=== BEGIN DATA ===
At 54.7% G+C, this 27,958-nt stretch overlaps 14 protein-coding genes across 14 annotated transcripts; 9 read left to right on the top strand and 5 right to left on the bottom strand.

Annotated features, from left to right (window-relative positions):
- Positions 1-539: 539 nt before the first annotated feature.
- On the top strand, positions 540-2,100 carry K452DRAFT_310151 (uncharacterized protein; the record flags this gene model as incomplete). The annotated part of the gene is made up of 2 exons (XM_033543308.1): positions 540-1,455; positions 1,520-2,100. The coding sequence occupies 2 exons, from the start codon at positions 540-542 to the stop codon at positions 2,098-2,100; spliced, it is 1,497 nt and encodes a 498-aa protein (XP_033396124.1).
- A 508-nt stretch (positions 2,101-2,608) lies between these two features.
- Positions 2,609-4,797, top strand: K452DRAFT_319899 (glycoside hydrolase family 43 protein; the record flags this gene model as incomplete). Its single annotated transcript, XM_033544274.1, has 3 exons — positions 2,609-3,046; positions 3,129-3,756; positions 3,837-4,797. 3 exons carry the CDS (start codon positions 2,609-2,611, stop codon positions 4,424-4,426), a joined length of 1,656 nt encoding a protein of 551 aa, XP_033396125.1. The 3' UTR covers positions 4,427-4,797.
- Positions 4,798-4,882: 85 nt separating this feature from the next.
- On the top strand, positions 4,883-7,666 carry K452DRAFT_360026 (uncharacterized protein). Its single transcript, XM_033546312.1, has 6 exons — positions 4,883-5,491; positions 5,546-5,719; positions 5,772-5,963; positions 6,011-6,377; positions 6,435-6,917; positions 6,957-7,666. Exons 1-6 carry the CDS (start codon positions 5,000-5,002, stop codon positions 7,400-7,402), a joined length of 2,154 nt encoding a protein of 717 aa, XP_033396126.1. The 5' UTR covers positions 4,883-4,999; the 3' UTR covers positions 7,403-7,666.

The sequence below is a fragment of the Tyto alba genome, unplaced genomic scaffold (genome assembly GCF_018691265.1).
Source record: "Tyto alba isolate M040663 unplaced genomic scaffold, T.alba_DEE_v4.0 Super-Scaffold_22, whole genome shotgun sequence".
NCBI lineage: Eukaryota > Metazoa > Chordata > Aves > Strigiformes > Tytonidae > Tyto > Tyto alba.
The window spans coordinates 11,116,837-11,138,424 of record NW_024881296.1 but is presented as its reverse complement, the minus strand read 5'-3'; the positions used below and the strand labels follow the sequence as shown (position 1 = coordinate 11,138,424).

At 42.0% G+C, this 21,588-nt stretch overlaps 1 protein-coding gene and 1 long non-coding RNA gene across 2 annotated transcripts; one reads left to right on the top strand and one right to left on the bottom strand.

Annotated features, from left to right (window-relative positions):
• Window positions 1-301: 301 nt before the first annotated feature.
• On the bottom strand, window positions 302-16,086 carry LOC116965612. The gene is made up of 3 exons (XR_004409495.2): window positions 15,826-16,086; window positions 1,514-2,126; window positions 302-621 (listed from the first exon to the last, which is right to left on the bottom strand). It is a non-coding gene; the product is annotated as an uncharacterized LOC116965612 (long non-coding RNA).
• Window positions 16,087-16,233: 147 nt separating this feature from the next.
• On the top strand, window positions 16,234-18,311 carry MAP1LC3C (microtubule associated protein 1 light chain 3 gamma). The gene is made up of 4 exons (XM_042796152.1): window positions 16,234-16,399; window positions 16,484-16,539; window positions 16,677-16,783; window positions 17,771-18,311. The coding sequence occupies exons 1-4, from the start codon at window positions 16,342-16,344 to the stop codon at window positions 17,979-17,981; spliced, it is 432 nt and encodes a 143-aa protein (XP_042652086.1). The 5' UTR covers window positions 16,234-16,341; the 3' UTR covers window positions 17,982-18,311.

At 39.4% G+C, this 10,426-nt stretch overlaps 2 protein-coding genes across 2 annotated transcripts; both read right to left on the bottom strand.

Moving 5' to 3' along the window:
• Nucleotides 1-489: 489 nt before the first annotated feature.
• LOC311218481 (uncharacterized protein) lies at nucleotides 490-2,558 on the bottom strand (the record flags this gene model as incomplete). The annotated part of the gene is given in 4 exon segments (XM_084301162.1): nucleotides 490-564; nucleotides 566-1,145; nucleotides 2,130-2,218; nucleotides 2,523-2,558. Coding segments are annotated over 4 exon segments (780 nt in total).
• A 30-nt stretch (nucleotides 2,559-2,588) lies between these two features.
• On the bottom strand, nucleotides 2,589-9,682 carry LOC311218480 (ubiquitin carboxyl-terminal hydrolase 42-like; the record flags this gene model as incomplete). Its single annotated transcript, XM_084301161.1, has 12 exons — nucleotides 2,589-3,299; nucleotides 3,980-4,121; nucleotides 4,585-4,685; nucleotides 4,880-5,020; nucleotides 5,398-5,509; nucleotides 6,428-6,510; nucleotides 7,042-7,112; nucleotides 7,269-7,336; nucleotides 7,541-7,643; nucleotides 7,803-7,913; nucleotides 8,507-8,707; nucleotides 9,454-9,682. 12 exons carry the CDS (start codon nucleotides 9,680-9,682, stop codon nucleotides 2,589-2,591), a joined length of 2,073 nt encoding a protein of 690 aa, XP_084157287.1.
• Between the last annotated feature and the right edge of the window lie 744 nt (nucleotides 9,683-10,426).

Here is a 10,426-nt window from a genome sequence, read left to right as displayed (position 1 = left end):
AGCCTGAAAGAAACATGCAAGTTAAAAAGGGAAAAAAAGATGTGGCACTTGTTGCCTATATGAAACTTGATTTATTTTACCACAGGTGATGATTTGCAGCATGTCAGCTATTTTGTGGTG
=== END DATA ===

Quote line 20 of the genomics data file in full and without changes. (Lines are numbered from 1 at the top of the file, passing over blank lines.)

Moving 5' to 3' along the window: